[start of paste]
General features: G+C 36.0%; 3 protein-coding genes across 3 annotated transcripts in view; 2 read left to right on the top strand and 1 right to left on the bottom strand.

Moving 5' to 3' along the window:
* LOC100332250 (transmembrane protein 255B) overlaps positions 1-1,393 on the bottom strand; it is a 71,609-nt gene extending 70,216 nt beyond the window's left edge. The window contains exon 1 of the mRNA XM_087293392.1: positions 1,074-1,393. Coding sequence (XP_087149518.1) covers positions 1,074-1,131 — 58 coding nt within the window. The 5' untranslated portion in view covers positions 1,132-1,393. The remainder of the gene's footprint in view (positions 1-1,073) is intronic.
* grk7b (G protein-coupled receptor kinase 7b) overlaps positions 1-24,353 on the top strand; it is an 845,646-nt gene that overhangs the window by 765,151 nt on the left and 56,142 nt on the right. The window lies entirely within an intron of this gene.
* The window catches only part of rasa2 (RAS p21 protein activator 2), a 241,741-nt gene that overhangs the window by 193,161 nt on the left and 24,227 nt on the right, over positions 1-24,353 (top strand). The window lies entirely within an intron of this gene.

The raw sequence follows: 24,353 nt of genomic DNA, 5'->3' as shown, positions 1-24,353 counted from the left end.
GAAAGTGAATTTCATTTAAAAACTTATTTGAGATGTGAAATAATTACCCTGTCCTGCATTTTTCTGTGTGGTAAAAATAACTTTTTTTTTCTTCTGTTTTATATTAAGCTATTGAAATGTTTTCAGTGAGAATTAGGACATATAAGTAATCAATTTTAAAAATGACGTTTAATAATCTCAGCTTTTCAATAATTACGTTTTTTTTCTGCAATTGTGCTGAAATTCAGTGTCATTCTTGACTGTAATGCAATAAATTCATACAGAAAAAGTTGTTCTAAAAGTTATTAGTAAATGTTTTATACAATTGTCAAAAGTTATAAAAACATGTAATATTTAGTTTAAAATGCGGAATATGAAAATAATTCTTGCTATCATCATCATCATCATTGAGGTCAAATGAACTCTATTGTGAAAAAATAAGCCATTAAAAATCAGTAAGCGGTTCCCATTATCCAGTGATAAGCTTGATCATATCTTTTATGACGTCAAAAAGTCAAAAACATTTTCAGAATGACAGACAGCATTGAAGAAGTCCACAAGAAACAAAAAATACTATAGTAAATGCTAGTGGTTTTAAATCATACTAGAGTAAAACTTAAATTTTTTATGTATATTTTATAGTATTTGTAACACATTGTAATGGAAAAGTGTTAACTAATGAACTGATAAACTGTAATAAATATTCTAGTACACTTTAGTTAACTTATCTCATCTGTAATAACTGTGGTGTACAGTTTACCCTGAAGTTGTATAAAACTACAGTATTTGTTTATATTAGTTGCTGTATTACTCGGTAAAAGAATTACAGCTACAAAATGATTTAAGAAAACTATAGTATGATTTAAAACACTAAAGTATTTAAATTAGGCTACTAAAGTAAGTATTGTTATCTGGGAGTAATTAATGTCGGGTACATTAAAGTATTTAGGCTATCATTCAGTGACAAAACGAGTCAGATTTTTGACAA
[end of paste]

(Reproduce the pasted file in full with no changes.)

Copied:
General features: G+C 36.0%; 3 protein-coding genes across 3 annotated transcripts in view; 2 read left to right on the top strand and 1 right to left on the bottom strand.

Moving 5' to 3' along the window:
* LOC100332250 (transmembrane protein 255B) overlaps positions 1-1,393 on the bottom strand; it is a 71,609-nt gene extending 70,216 nt beyond the window's left edge. The window contains exon 1 of the mRNA XM_087293392.1: positions 1,074-1,393. Coding sequence (XP_087149518.1) covers positions 1,074-1,131 — 58 coding nt within the window. The 5' untranslated portion in view covers positions 1,132-1,393. The remainder of the gene's footprint in view (positions 1-1,073) is intronic.
* grk7b (G protein-coupled receptor kinase 7b) overlaps positions 1-24,353 on the top strand; it is an 845,646-nt gene that overhangs the window by 765,151 nt on the left and 56,142 nt on the right. The window lies entirely within an intron of this gene.
* The window catches only part of rasa2 (RAS p21 protein activator 2), a 241,741-nt gene that overhangs the window by 193,161 nt on the left and 24,227 nt on the right, over positions 1-24,353 (top strand). The window lies entirely within an intron of this gene.

The raw sequence follows: 24,353 nt of genomic DNA, 5'->3' as shown, positions 1-24,353 counted from the left end.
GAAAGTGAATTTCATTTAAAAACTTATTTGAGATGTGAAATAATTACCCTGTCCTGCATTTTTCTGTGTGGTAAAAATAACTTTTTTTTTCTTCTGTTTTATATTAAGCTATTGAAATGTTTTCAGTGAGAATTAGGACATATAAGTAATCAATTTTAAAAATGACGTTTAATAATCTCAGCTTTTCAATAATTACGTTTTTTTTCTGCAATTGTGCTGAAATTCAGTGTCATTCTTGACTGTAATGCAATAAATTCATACAGAAAAAGTTGTTCTAAAAGTTATTAGTAAATGTTTTATACAATTGTCAAAAGTTATAAAAACATGTAATATTTAGTTTAAAATGCGGAATATGAAAATAATTCTTGCTATCATCATCATCATCATTGAGGTCAAATGAACTCTATTGTGAAAAAATAAGCCATTAAAAATCAGTAAGCGGTTCCCATTATCCAGTGATAAGCTTGATCATATCTTTTATGACGTCAAAAAGTCAAAAACATTTTCAGAATGACAGACAGCATTGAAGAAGTCCACAAGAAACAAAAAATACTATAGTAAATGCTAGTGGTTTTAAATCATACTAGAGTAAAACTTAAATTTTTTATGTATATTTTATAGTATTTGTAACACATTGTAATGGAAAAGTGTTAACTAATGAACTGATAAACTGTAATAAATATTCTAGTACACTTTAGTTAACTTATCTCATCTGTAATAACTGTGGTGTACAGTTTACCCTGAAGTTGTATAAAACTACAGTATTTGTTTATATTAGTTGCTGTATTACTCGGTAAAAGAATTACAGCTACAAAATGATTTAAGAAAACTATAGTATGATTTAAAACACTAAAGTATTTAAATTAGGCTACTAAAGTAAGTATTGTTATCTGGGAGTAATTAATGTCGGGTACATTAAAGTATTTAGGCTATCATTCAGTGACAAAACGAGTCAGATTTTTGACAA